When COVID restaurant closures forced chef Kyle Darling out of the kitchen, the Maple Grove resident decided to work toward his dream of opening his own butcher shop. “Nobody knew what was going to happen,” Darling says about the initial restaurant closures. Rather than sit idyl during that spring, he started to learn the ins and outs of entrepreneurship and began the process of designing his own brand, Darling’s Salts & Rubs.
“My long-term goal is I want to open a butcher shop where I would sell these spices anyway, so I was like, ‘Why don’t I just put some time and effort into it now? I’ll need it down the road anyway,’” Darling says.
What started as a way to sell salts and rubs to friends and family quickly became a startling success. “Once I made the website and the Instagram, things took off like crazy,” Darling says. “It was just nuts. I could hardly keep up.”
Provided with the opportunity to test run his salts and rubs, Darling had the chance to sell his product at a butcher shop he worked at in St. Bonifacius. Allowing Darling to season some of the specialty cuts with his own mixes, customers began to rave about the flavor and would come back for their own tin of Darling’s Salts & Rubs.
Though specialty rubs and salts are generally designed for smoking meats, Darling says he has adapted his recipes to work in a variety of ways. “People have used them all differently,” he says, noting there’s really no right way or wrong way to use his products. For example, he likes to use his buffalo dry rub that was designed for chicken wings for the seasoning mix on his onion rings. Or for his lemon ranch blend, his friend enjoys it on pork chops while Darling prefers to use it for a seasoned sour cream.
Although visitors on his website are from all over the country, Darling has kept a local focus when it comes to creating and selling his salts and rubs by purchasing his seasonings from Midwest Rubs in St. Michael. Instead of buying in bulk, Darling can order 10 pounds of his various recipes at a time to ensure freshness of his product.
Similarly, he partnered with a St. Cloud-based coffee roaster, Kinder Coffee Lab, to locally source the coffee grounds used to create his coffee dry rub. Darling says the difference between his first batch using store-bought grounds and the second batch using Kinder Coffee Lab was mind-blowing due to the freshness of the beans.
In addition to his website, Darling’s Salts & Rubs can also be found at Fox Run, a Minnesota maker’s market located in The Shoppes at Arbor Lakes in Maple Grove. As for the future of his business, Darling says he hopes to introduce his products to more Minnesota-based stores and own his own butcher shop.
Learn how to spice up your meals with Darling’s Salts & Rubs from these fresh and tasty recipes by the chef himself.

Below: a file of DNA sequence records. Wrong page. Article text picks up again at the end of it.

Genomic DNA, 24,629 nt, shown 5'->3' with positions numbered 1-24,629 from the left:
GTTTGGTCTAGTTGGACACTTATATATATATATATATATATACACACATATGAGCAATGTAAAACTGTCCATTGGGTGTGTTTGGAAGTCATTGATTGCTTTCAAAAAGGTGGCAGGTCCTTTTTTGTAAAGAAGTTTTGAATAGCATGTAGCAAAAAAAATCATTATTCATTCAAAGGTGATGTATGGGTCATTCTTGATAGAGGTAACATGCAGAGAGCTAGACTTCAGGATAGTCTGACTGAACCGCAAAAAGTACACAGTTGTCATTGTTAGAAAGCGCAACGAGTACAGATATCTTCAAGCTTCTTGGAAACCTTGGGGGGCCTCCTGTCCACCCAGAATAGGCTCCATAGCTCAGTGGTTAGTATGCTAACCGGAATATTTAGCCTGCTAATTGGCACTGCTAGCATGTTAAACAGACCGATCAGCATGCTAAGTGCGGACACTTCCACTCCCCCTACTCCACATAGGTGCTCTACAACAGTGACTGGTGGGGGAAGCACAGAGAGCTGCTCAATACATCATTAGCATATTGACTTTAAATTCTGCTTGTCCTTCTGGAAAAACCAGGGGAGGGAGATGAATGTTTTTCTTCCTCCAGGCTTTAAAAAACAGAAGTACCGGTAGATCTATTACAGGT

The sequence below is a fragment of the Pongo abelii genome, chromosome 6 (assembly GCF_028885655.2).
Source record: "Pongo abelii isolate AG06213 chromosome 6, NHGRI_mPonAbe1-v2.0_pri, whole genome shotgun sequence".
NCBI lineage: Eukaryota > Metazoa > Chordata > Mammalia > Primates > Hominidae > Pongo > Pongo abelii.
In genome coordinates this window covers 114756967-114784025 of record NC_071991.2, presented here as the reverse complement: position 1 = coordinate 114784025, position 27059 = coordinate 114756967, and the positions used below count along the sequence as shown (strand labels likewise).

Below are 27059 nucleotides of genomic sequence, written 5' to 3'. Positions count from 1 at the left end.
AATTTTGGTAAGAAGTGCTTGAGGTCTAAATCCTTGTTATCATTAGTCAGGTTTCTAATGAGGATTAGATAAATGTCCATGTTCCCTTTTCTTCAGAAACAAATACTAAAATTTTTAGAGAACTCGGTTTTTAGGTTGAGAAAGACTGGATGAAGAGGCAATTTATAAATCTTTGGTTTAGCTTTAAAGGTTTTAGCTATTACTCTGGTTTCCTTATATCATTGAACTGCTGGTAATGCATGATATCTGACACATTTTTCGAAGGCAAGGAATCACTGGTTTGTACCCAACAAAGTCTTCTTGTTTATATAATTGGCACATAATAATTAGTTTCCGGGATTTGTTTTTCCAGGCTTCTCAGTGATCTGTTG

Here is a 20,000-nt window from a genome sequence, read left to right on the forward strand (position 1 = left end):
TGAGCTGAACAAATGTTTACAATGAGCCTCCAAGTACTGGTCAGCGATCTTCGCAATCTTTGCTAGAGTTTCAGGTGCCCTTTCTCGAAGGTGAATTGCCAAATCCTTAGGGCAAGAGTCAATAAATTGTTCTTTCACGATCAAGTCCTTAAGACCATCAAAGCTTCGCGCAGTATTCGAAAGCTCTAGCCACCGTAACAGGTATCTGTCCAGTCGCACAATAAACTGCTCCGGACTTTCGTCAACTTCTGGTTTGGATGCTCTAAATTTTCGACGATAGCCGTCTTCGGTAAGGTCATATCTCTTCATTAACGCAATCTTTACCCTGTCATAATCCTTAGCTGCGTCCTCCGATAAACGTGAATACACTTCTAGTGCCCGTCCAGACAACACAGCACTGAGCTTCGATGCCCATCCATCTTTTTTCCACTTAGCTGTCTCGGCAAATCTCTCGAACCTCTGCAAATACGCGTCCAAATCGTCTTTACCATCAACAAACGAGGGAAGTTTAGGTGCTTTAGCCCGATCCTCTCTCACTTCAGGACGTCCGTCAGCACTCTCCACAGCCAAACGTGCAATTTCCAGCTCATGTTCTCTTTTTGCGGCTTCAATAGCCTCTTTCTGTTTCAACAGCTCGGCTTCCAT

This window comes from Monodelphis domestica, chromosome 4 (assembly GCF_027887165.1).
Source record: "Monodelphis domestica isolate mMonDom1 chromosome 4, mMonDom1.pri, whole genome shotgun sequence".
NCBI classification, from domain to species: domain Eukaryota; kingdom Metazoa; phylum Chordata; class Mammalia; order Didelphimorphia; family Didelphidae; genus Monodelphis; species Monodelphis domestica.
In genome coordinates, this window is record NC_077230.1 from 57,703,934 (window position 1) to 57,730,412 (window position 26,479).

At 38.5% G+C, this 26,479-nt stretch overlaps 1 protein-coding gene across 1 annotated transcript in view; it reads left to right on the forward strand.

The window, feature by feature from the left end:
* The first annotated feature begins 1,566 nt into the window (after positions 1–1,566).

- Preheat the oven to 325 degrees F.
- Drain and rinse one can of chickpeas.
- Let air dry and spread onto a small baking sheet.
- Bake for 45 minutes, regularly stirring the chickpeas every 15 minutes.
- When crisp and still warm, lightly toss the chickpeas in one teaspoon of Darling’s Butchers Salt.
- Let cool for several minutes before devouring this salty treat.
Salmon Quinoa Salad
- Generously season the salmon with Darling’s Butchers Salt.
- Cook the salmon until it is pan seared, or grill the fish until it reaches the desired temperature.
- While the salmon is cooking, combine three ounces of spring lettuce mix, three ounces of cooked quinoa and three ounces of roasted cauliflower into a mixing bowl.
- Squeeze the juice from half of a lemon, and add 1 tablespoon of olive oil to the mixture for a refreshing twist.
- Pair the seared salmon with the quinoa salad and enjoy!
For an elevated twist on classic favorites, add Darling’s Truffle Salt to french fries, popcorn, steak and pasta. for an earthy and savory bite.
Salt is a ubiquitous seasoning at many tables, but sometimes the mineral gets a bad rap. So, what are some salt myths that we can put to rest, and how can we enjoy this seasoning in a healthful way? We turned to the Harvard T.H. Chan School of Public Health to help demystify sodium chloride, otherwise known as table salt.
Myth: We should cut all salt out of our diet.
While too much salt in a diet can result in heart disease, high blood pressure and increase the likelihood of a stroke, the mineral is actually an important nutrient for the human body. Salt balances fluids in the blood and can help regulate healthy blood pressure. It can also help the body conduct nerve impulses and contract and relax muscles.
While you may want to avoid overly processed meals with high sodium counts, sprinkling a little salt on a steak or some veggies is A-OK.
Myth: Natural salts are better for you.
Those pretty pink and enchanting black grains may look great, but natural salts like Himalayan, sea salt and black salt are not any healthier than standard table salt or kosher salt.
Though these larger-grained varieties are touted as products that contain beneficial minerals, the concentrations of iron, potassium and zinc aren’t high enough to create a nutritional benefit. However, they can add a unique taste to a dish.